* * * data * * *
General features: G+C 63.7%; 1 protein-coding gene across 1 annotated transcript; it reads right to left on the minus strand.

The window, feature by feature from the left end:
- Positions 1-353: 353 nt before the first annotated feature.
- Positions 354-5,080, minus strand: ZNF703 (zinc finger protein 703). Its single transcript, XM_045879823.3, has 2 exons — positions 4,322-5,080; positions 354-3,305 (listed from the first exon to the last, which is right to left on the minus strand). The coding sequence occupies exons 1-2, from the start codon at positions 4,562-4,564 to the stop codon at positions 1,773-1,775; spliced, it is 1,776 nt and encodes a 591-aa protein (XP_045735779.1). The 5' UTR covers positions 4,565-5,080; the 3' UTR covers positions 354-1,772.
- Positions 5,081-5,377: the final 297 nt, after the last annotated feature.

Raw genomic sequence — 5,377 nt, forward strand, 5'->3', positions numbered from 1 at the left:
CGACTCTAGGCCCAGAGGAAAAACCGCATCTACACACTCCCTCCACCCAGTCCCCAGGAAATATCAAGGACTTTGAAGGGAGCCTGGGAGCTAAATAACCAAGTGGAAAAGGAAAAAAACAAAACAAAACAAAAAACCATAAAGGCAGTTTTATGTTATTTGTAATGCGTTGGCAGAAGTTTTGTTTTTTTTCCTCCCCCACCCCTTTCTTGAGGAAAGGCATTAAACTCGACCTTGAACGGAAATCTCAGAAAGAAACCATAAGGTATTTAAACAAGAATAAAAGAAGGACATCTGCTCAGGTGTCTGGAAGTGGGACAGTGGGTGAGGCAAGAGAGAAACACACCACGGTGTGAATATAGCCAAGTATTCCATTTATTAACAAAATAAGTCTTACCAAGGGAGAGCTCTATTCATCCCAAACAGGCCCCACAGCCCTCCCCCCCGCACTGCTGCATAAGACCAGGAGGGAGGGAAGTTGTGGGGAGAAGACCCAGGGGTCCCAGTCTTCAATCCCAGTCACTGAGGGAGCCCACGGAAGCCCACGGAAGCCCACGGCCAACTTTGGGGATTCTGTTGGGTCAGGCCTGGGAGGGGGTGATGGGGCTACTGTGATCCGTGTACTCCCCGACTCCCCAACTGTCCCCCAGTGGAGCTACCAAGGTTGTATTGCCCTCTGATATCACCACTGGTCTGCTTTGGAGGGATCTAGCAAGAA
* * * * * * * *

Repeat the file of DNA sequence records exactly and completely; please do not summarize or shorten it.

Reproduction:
General features: G+C 63.7%; 1 protein-coding gene across 1 annotated transcript; it reads right to left on the minus strand.

The window, feature by feature from the left end:
- Positions 1-353: 353 nt before the first annotated feature.
- Positions 354-5,080, minus strand: ZNF703 (zinc finger protein 703). Its single transcript, XM_045879823.3, has 2 exons — positions 4,322-5,080; positions 354-3,305 (listed from the first exon to the last, which is right to left on the minus strand). The coding sequence occupies exons 1-2, from the start codon at positions 4,562-4,564 to the stop codon at positions 1,773-1,775; spliced, it is 1,776 nt and encodes a 591-aa protein (XP_045735779.1). The 5' UTR covers positions 4,565-5,080; the 3' UTR covers positions 354-1,772.
- Positions 5,081-5,377: the final 297 nt, after the last annotated feature.

Raw genomic sequence — 5,377 nt, forward strand, 5'->3', positions numbered from 1 at the left:
CGACTCTAGGCCCAGAGGAAAAACCGCATCTACACACTCCCTCCACCCAGTCCCCAGGAAATATCAAGGACTTTGAAGGGAGCCTGGGAGCTAAATAACCAAGTGGAAAAGGAAAAAAACAAAACAAAACAAAAAACCATAAAGGCAGTTTTATGTTATTTGTAATGCGTTGGCAGAAGTTTTGTTTTTTTTCCTCCCCCACCCCTTTCTTGAGGAAAGGCATTAAACTCGACCTTGAACGGAAATCTCAGAAAGAAACCATAAGGTATTTAAACAAGAATAAAAGAAGGACATCTGCTCAGGTGTCTGGAAGTGGGACAGTGGGTGAGGCAAGAGAGAAACACACCACGGTGTGAATATAGCCAAGTATTCCATTTATTAACAAAATAAGTCTTACCAAGGGAGAGCTCTATTCATCCCAAACAGGCCCCACAGCCCTCCCCCCCGCACTGCTGCATAAGACCAGGAGGGAGGGAAGTTGTGGGGAGAAGACCCAGGGGTCCCAGTCTTCAATCCCAGTCACTGAGGGAGCCCACGGAAGCCCACGGAAGCCCACGGCCAACTTTGGGGATTCTGTTGGGTCAGGCCTGGGAGGGGGTGATGGGGCTACTGTGATCCGTGTACTCCCCGACTCCCCAACTGTCCCCCAGTGGAGCTACCAAGGTTGTATTGCCCTCTGATATCACCACTGGTCTGCTTTGGAGGGATCTAGCAAGAA